By taking advantage of Google Docs and PowerShell, a Trojan called Laziok is looking to gather and steal more information, researchers said.

Laziok ended up discovered last year when attackers used the malware going after energy companies in the Middle East. Attackers exploited an old Windows vulnerability to drop the Trojan onto users’ systems.

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Attackers found a way to bypass Google’s security checks and uploaded the malicious payload to Google Docs, said researchers at FireEye. The malware ended up uploaded in March and remained there until Google got the notification from FireEye.

“Users accessing the malicious page from Internet Explorer (versions 3 to 11) would have become the unwilling hosts for the infostealer payload without any security warning,” researchers said on a blog post. “After we alerted Google about its presence, they quickly cleaned it and the original URL involved in propagation also went down.”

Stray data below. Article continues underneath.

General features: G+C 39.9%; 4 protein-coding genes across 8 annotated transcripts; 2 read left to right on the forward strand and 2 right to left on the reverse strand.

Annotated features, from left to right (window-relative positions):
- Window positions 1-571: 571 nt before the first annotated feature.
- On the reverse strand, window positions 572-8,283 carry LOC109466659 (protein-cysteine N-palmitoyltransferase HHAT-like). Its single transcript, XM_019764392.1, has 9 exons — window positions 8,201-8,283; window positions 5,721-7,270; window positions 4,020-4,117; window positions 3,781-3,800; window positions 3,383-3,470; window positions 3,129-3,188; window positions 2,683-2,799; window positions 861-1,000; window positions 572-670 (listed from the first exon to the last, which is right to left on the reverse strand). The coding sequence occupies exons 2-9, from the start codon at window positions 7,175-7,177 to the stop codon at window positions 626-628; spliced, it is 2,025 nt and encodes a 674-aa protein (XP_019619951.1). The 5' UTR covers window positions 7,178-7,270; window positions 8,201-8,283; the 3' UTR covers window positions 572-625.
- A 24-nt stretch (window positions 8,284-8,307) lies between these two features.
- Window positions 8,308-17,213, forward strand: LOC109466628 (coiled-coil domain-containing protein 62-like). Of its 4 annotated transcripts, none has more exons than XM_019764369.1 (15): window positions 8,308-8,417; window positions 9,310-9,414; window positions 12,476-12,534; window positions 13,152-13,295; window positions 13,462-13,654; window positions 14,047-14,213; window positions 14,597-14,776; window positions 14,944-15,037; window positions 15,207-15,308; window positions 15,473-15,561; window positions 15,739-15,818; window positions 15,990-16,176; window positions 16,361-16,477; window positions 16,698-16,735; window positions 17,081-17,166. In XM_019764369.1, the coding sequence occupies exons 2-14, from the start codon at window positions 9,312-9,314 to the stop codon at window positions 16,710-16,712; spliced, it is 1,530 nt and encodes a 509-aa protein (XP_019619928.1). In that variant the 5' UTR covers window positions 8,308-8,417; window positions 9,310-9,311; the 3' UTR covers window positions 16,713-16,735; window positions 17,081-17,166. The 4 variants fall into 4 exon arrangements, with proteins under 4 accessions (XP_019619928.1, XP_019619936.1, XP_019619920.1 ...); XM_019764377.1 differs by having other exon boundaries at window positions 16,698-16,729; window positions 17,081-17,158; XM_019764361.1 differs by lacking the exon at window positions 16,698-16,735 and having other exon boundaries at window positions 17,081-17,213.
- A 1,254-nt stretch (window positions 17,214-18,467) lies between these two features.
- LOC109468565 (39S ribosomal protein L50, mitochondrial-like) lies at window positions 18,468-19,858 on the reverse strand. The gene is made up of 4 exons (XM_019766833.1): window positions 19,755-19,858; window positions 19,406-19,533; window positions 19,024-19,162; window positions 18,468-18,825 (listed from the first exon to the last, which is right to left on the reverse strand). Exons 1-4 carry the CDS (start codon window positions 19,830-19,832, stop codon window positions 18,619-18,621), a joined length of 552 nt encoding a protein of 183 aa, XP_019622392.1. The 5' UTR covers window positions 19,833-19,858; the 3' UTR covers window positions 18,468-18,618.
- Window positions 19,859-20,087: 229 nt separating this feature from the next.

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The operation started on the website of a Poland-based hosting service. The attack was initiated by loading obfuscated JavaScript code designed to exploit a Windows vulnerability tracked as CVE-2014-6332 and dubbed “Unicorn.”

When users accessed the attack page from Internet Explorer, the malicious script kicked in and allowed attackers to use an exploitation method known as “Godmode,” which allows code written in VBScript to break the browser sandbox.

The malicious script then leveraged PowerShell to download the actual malware from Google Docs and execute it.

“PowerShell is also useful for bypassing antivirus software because it is able to inject payloads directly in memory,” FireEye researchers said in the blog.

Once it infects a device, Trojan.Laziok collects information about the system, including a list of installed antiviruses.

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